State Department OKs sale of F-35 stealth fighters to Japan worth more than $23 billion
July 10, 2020
TOKYO — The State Department has approved a potential $23.11 billion sale of 105 F-35 Lightning II stealth fighters to Japan, according to the Defense Security Cooperation Agency.
“It is vital to U.S. national interest to assist Japan in developing and maintaining a strong and effective self-defense capability,” said an agency notice to Congress on Thursday about the possible sale.
Japan already operates a squadron of 14 F-35A fighters capable of conventional takeoffs and landings at Misawa Air Base in the country’s northeast and has 28 more on the way.
The country has asked to buy another 63 F-35As and 42 F-35Bs — the short-takeoff and vertical-landing versions of the aircraft — the agency said.
The Japan Air Self-Defense Force’s F-4 Phantom II aircraft are being decommissioned as F-35s are added, the agency said.
“Japan will have no difficulty absorbing these aircraft into its armed forces,” it said.
Nyutabaru Air Base in Shintomi, Miyazaki prefecture, is a possible base for the F-35B, according to a Japan News/Yomiuri report published in February 2018.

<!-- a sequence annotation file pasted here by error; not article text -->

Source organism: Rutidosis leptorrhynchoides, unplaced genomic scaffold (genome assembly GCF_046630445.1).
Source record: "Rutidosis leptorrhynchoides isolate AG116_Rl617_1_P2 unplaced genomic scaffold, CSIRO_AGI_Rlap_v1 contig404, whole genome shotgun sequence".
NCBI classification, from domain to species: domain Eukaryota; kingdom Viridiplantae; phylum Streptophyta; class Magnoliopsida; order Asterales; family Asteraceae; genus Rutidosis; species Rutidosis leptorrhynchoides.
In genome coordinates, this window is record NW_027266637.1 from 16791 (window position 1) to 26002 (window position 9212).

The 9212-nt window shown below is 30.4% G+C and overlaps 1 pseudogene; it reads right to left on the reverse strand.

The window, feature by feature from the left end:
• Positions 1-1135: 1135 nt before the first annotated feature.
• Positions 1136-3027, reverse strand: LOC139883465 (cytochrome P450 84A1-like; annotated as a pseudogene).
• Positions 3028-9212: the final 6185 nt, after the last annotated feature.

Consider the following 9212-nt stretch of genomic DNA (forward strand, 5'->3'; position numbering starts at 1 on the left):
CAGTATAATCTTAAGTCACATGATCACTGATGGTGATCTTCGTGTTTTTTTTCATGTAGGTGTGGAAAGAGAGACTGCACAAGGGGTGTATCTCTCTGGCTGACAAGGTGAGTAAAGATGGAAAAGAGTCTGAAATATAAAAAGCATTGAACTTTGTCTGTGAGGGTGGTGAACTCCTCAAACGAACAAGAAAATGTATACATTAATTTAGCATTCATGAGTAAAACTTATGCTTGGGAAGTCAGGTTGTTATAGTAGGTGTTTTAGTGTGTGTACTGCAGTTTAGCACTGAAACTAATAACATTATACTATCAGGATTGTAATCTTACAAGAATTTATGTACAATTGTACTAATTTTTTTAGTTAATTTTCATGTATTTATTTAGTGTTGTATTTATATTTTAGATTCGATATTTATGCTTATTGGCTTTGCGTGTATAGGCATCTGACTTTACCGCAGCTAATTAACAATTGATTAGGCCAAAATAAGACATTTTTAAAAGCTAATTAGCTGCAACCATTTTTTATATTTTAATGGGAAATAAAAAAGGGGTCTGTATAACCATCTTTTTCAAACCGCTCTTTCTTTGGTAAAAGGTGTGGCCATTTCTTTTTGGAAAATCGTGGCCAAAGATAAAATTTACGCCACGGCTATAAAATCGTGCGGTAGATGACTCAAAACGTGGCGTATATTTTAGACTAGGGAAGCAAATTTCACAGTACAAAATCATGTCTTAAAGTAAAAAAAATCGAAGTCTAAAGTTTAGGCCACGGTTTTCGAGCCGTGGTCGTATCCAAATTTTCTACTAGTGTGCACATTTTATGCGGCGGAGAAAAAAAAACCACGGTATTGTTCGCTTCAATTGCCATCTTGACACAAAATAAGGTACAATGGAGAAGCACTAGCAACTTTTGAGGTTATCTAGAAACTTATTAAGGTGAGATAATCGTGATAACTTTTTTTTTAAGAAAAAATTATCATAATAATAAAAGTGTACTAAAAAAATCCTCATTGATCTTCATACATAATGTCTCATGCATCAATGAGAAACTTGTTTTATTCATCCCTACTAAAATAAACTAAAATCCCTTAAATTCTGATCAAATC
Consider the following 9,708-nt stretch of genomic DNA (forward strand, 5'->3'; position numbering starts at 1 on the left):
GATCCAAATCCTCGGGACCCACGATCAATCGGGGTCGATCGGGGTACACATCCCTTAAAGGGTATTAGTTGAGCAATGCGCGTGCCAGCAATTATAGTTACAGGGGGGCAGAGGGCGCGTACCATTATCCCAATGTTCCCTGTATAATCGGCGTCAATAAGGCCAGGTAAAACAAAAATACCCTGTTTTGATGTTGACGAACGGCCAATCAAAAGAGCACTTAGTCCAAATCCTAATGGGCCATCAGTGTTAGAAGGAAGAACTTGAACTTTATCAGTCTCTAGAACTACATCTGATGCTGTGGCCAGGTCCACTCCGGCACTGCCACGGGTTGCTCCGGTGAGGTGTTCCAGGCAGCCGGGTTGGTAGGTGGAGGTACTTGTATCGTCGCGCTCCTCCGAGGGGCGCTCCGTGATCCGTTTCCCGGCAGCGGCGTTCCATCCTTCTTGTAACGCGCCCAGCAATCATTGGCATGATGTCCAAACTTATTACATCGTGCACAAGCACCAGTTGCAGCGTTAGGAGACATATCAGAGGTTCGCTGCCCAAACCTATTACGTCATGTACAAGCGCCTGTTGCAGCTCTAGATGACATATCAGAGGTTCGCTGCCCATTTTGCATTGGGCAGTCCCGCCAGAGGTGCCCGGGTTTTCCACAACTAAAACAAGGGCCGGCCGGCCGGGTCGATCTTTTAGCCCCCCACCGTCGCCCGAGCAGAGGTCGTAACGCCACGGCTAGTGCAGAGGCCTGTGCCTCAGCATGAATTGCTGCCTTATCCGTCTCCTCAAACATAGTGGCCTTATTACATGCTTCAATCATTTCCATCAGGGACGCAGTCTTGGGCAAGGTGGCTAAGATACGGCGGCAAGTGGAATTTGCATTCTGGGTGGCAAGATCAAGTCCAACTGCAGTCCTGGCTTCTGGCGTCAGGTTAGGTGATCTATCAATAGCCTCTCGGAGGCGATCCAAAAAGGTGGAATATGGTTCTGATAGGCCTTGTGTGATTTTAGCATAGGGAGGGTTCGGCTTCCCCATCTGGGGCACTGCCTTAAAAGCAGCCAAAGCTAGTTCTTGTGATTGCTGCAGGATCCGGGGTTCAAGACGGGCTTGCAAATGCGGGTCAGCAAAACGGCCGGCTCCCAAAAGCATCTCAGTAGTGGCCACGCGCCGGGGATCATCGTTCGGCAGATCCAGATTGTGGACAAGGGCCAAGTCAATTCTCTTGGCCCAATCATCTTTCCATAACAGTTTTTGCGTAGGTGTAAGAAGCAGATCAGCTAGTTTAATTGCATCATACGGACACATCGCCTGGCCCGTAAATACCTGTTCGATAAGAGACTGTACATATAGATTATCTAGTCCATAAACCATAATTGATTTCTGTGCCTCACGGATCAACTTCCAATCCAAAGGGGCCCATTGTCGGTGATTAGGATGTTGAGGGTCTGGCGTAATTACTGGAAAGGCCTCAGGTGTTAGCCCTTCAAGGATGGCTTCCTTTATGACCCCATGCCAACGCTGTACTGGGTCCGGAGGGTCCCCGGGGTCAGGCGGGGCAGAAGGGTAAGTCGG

The multirole aircraft could operate from relatively short commercial runways on remote islands, the outlets reported.
Japan’s Defense Ministry in August requested the equivalent of about $29 million, to repair and upgrade the helicopter destroyer JS Izumo by installing guide lights and improving the heat-tolerance of the carrier’s flight deck to accommodate F-35Bs.
Marine Fighter Attack Squadron 121, which has flown F-35Bs out of Marine Corps Air Station Iwakuni, Japan, since January 2017, demonstrated the jets’ ability to fly from an amphibious ship near Japan in March 2018 when a detachment operated from the amphibious-assault ship USS Wasp, at the time based at Sasebo Naval Base in southern Japan.
Japan’s latest F-35 order would include 110 Pratt and Whitney F135 engines, electronic warfare systems, computers, navigation and communications equipment, software, tools and various other equipment associated with the aircraft, the Defense Security Cooperation Agency said in its statement.
Defense contractors Lockheed Martin, whose Fort Worth, Texas, plant developed the F-35, and Pratt and Whitney, of East Hartford, Conn., will fill the order, according to the agency statement.
The proposed sale will support U.S. foreign policy goals and national security objectives by improving the security of a major ally that is a force for political stability and economic progress in the Asia-Pacific region, the agency said. The notice also states the pending aircraft sale “will not alter the basic military balance in the region.
It would augment Japan’s operational aircraft inventory and enhance its air-to-air and air-to-ground self-defense capability, the agency said.
Stars and Stripes reporter Aya Ichihashi contributed to this report.